I came to see the damage that was done…
the thing I came for:
the wreck and not the story of the wreck
the thing itself and not the myth
the drowned face always staring
toward the sun
the evidence of damage
“Diving into the Wreck,” Adrienne Rich
Some of the most offensive elements of the Brett Kavanaugh dissembling are that his lived experiences beneath his lies are about a much wider and more insidious reality. The partisan sideshow must not be allowed to distract us from that reality—that we are a country still complicit in sacrificing women.
Toxic masculinity and rape culture are inexcusable subsets of a larger toxic privilege that spawned Kavanaugh and legions just like him. And, yes, frat culture in his past and today are microcosms of the misogynistic worlds in which mostly white men circulate while clutching the vast majority of wealth and power in the US.
But the Kavanaugh debacle is a story about toxic privilege and our willingness to sacrifice girls and women at the alter of any one powerful white man.
Toxic masculinity, rape culture, and toxic privilege depend as well on complicit women who have been drawn into a dark fantasy of being embraced and rewarded by these men—as reflected in Margaret Atwood’s The Handmaid’s Tale:
Toxic privilege has also driven a pop culture designed to idealize and sanitize rape culture:
Sixteen Candles isn’t a college sex romp like Revenge of the Nerds or Animal House. It’s a high school love story. It’s been celebrated for 34 years for its sweet, romantic heart. Yet it is entirely willing to feature a lengthy, supposedly hilarious subplot in which a drunk and unconscious girl is passed from one boy to another and then raped.
So Caroline gets drunk at a party and passes out in her boyfriend’s room, where presumably she believes she will be safe….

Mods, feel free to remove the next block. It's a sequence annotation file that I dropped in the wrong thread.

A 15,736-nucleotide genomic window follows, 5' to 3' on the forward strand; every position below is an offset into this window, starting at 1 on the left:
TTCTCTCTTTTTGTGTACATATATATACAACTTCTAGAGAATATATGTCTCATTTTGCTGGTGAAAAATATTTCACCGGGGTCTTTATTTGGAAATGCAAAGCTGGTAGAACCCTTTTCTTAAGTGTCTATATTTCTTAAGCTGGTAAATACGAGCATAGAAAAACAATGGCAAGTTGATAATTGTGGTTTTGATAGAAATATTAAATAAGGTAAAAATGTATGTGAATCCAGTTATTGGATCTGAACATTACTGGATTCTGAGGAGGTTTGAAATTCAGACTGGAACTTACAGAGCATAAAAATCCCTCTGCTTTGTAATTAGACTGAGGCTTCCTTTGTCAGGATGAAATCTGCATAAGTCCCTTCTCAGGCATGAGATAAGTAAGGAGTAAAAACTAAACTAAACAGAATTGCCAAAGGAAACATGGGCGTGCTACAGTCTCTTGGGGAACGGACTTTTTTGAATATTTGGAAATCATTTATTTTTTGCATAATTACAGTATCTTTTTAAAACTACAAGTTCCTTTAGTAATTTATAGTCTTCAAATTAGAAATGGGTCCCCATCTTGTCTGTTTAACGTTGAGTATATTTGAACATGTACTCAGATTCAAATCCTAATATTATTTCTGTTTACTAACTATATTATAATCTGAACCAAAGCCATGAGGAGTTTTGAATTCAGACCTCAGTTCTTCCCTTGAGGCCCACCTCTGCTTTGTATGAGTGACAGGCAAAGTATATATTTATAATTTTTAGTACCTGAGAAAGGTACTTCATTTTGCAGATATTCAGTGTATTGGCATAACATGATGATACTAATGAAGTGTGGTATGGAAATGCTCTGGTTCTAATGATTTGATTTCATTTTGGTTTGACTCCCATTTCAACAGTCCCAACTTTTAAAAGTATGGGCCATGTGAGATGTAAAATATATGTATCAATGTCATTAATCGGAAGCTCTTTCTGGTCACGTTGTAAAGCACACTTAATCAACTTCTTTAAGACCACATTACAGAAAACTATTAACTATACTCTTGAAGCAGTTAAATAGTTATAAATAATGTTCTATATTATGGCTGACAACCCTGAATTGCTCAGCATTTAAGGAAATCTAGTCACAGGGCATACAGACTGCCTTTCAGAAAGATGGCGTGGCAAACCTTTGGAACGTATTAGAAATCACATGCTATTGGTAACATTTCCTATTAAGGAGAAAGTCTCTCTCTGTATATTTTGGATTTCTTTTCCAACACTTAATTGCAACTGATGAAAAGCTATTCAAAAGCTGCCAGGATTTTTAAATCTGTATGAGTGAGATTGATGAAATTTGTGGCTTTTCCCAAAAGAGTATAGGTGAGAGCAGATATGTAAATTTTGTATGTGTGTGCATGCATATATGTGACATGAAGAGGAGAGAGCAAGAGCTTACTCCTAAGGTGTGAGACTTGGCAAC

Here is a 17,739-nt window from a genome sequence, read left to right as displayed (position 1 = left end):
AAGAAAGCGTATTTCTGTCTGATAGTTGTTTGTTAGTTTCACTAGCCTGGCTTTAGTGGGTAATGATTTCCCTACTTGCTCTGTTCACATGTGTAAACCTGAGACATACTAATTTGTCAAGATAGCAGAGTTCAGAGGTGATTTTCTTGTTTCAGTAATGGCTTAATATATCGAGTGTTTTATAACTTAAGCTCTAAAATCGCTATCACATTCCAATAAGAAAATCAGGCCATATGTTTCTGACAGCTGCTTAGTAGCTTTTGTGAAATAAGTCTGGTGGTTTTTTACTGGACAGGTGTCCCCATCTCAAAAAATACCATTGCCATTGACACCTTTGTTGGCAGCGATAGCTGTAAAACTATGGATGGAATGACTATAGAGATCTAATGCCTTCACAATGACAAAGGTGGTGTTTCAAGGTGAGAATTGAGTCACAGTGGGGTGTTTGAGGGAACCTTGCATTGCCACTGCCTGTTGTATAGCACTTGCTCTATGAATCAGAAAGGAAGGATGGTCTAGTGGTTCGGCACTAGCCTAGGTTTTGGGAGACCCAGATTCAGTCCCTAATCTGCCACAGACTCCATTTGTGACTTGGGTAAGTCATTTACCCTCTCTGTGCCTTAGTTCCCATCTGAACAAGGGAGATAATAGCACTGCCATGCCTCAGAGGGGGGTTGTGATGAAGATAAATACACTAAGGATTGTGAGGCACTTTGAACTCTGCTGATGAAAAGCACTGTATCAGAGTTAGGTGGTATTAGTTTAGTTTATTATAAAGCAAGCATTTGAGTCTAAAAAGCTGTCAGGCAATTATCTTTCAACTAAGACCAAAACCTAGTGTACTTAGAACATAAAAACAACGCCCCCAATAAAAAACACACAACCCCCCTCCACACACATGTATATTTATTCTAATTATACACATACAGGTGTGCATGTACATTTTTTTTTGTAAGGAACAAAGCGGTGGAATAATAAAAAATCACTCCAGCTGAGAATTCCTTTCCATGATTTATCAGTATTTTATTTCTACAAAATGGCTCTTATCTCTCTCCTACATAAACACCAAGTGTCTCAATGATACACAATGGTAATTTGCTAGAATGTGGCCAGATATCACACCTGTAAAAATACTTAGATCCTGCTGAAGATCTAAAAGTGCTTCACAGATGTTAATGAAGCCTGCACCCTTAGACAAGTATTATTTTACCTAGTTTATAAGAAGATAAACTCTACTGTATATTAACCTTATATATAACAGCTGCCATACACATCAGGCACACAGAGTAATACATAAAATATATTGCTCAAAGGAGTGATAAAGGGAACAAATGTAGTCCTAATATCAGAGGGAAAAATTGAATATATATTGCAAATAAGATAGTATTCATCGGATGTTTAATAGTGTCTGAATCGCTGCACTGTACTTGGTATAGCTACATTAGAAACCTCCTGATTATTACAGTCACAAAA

The next time we see Caroline, she’s unconscious again, and the Geek is having his friends photograph him next to her unresponsive body. “Ted, you’re a legend,” they gush.
The next morning, a newly sober Caroline and Geek conclude that they had sex the night before. The Geek asks Caroline if she enjoyed herself. “You know, I have this weird feeling I did,” Caroline says.
As this analysis unpacks, Kavanaugh lived through the same era as this film, and many popular films much worse. Alcohol and toxic masculinity in high school and especially college continue to function the same ways, ways that sacrifice women.
In the very real and ugly world, women are victims of crass political and ideological commitments to guns and lies about who exactly women should fear; it isn’t foreigners or strangers, but guns and men they know:
While this study does not focus solely on domestic violence homicide or guns, it provides a stark reminder that domestic violence and guns make a deadly combination. According to reports submitted to the Federal Bureau of Investigation (FBI), firearms are rarely used to kill criminals or stop crimes. Instead, they are all too often used to inflict harm on the very people they were intended to protect.
According to the FBI’s Uniform Crime Reports, in 2016 there were only 327 justifiable homicides committed by private citizens. Of these, only 45 involved women killing men. Of those, only 29 involved firearms, with 22 of the 29 involving handguns. While firearms are at times used by private citizens to kill criminals, the Centers for Disease Control and Prevention reports that the most common scenarios of lethal gun use in America in 2016, the most recent final data available, are suicide (22,938), homicide (14,415), or fatal unintentional injury (495). (When Men Murder Women)
And the very worst of these realities are prominent across the Bible Belt:
Emily Peck has reported a telling moment in the Kavanaugh saga: “‘Sen. McConnell, do you always turn your back on women like this?’ Khanna asked as the senator faced other questions from activists while he rode the escalator.”
Yes, the answer is yes, but also, McConnell is but one example of a much larger reality, an entire country turning its back, allowing women to be sacrificed.